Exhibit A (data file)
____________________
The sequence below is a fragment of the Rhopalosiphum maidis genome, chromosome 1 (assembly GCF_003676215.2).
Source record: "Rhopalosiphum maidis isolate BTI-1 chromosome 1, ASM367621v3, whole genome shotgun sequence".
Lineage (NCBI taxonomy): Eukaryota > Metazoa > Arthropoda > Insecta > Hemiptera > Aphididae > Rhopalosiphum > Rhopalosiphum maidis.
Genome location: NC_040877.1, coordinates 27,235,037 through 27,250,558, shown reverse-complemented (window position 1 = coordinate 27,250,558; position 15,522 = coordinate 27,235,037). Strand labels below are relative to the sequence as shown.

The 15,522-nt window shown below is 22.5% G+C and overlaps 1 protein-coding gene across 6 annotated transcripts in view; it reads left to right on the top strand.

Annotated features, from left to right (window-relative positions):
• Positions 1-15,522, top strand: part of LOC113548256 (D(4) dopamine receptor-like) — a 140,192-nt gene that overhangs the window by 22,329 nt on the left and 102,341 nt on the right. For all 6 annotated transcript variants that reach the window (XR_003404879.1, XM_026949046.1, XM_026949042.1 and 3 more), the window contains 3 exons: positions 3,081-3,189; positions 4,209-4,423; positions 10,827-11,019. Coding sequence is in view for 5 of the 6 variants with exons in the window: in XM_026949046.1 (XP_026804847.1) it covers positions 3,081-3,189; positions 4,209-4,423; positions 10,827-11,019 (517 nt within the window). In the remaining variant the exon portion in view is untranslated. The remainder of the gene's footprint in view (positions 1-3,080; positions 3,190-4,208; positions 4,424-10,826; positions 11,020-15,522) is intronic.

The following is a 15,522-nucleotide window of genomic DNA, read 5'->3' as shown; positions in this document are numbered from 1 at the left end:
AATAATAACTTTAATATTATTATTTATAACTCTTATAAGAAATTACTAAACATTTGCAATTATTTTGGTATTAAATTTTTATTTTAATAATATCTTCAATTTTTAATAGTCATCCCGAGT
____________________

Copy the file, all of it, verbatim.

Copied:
The sequence below is a fragment of the Rhopalosiphum maidis genome, chromosome 1 (assembly GCF_003676215.2).
Source record: "Rhopalosiphum maidis isolate BTI-1 chromosome 1, ASM367621v3, whole genome shotgun sequence".
Lineage (NCBI taxonomy): Eukaryota > Metazoa > Arthropoda > Insecta > Hemiptera > Aphididae > Rhopalosiphum > Rhopalosiphum maidis.
Genome location: NC_040877.1, coordinates 27,235,037 through 27,250,558, shown reverse-complemented (window position 1 = coordinate 27,250,558; position 15,522 = coordinate 27,235,037). Strand labels below are relative to the sequence as shown.

The 15,522-nt window shown below is 22.5% G+C and overlaps 1 protein-coding gene across 6 annotated transcripts in view; it reads left to right on the top strand.

Annotated features, from left to right (window-relative positions):
• Positions 1-15,522, top strand: part of LOC113548256 (D(4) dopamine receptor-like) — a 140,192-nt gene that overhangs the window by 22,329 nt on the left and 102,341 nt on the right. For all 6 annotated transcript variants that reach the window (XR_003404879.1, XM_026949046.1, XM_026949042.1 and 3 more), the window contains 3 exons: positions 3,081-3,189; positions 4,209-4,423; positions 10,827-11,019. Coding sequence is in view for 5 of the 6 variants with exons in the window: in XM_026949046.1 (XP_026804847.1) it covers positions 3,081-3,189; positions 4,209-4,423; positions 10,827-11,019 (517 nt within the window). In the remaining variant the exon portion in view is untranslated. The remainder of the gene's footprint in view (positions 1-3,080; positions 3,190-4,208; positions 4,424-10,826; positions 11,020-15,522) is intronic.

The following is a 15,522-nucleotide window of genomic DNA, read 5'->3' as shown; positions in this document are numbered from 1 at the left end:
AATAATAACTTTAATATTATTATTTATAACTCTTATAAGAAATTACTAAACATTTGCAATTATTTTGGTATTAAATTTTTATTTTAATAATATCTTCAATTTTTAATAGTCATCCCGAGT